Breaking new ground
In a year that saw Europe’s leveraged loan market largely shut down, bankers had to be creative in order to find liquidity. In June, pharmaceutical company Norgine’s €715m buyout financing became the first underwritten deal to primarily target a direct lender syndication.
The deal was designed to overcome the challenges of placing a sizeable deal during ongoing market turmoil and is a reflection of how direct lenders had become the only game in town to fund large buyouts since Russia’s invasion of Ukraine in February.
In order to get funding together quickly to back its purchase of a majority stake in Norgine, sponsor Goldman Sachs Asset Management first chose two banks – Goldman Sachs and Jefferies – to underwrite the transaction, rather than going straight to direct lenders which tend to take a long time over due diligence when forming a club financing.
“It was done that way as a consequence of necessity,” said Mark Danzey, a partner at KKR Capital Markets, which was later brought in to lead the syndication alongside Goldman and Jefferies. “The sponsor was trying to move quickly and quietly.”
The leads wasted no time gauging direct lenders’ interest and carefully tailored terms in order to clear potential hurdles at the beginning of the syndication process. The underwritten debt included maintenance covenants, which would allow lenders to keep the borrower’s leverage ratio in check; as well as a relatively high margin and a longer-than-typical call protection period.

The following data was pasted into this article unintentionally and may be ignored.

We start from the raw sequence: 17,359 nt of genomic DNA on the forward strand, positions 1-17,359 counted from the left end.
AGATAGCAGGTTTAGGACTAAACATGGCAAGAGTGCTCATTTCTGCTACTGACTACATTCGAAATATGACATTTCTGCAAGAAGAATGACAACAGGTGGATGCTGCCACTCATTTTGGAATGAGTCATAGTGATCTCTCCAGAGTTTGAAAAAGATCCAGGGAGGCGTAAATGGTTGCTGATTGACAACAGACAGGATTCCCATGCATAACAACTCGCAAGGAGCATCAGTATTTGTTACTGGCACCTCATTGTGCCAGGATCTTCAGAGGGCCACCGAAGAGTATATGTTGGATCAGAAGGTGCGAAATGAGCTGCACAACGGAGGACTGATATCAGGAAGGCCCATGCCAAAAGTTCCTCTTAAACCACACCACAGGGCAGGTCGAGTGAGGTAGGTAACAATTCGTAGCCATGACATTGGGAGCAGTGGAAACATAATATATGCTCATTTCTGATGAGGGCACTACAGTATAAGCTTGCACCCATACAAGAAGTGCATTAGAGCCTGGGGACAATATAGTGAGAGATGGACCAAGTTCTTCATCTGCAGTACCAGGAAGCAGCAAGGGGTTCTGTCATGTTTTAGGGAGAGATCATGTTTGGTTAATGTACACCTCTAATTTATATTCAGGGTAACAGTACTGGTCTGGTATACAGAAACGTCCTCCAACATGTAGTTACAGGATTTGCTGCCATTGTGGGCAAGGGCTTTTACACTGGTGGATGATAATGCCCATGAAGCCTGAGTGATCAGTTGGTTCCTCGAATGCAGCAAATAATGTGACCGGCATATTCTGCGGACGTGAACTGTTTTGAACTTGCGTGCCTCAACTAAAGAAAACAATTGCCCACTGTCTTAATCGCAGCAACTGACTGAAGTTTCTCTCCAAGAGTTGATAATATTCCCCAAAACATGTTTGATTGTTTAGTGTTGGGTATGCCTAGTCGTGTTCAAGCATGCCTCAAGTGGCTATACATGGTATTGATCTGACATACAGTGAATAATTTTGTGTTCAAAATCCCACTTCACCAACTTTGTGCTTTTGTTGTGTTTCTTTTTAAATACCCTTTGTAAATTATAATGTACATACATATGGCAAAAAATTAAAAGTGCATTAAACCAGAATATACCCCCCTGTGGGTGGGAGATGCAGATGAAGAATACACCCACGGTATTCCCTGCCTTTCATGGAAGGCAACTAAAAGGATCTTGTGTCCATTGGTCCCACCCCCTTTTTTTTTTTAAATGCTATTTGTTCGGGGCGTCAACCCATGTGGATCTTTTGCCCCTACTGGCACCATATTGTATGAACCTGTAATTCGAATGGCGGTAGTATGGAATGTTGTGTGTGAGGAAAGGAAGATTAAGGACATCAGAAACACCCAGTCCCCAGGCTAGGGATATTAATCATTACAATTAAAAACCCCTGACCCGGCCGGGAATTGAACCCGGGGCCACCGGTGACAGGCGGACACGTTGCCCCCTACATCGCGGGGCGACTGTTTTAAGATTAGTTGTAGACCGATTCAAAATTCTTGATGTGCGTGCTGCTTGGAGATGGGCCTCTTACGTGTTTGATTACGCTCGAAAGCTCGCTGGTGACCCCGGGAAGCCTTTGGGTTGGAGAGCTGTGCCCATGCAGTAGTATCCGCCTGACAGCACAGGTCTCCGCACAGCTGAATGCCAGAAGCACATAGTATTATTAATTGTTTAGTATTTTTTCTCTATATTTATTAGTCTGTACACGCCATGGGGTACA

Those terms were generally tighter than the traditional term loan B market which is heavily reliant on CLO funds as loan buyers.
“It was first deal of its kind to do that,” said Danzey. “It's a different corner of the market.”
The deal received a positive response, and the leads allocated the financing within eight weeks from the underwrite. The transaction included a €650m seven-year first-lien term loan and a €65m revolving credit facility. The term loan, which was taken down by a group of direct lenders, priced at 625bp over Euribor, with a 0% floor and 96.5 OID.
The execution is expected to be replicated in the future, as it provides a chance for direct lenders to invest in larger companies.
“There might be a subset of the market where people will only want to directly originate their own deals, but the majority of private capital is more than happy to do syndicated deals,” said Dominic Ashcroft, co-head of EMEA leveraged capital markets at Goldman Sachs.
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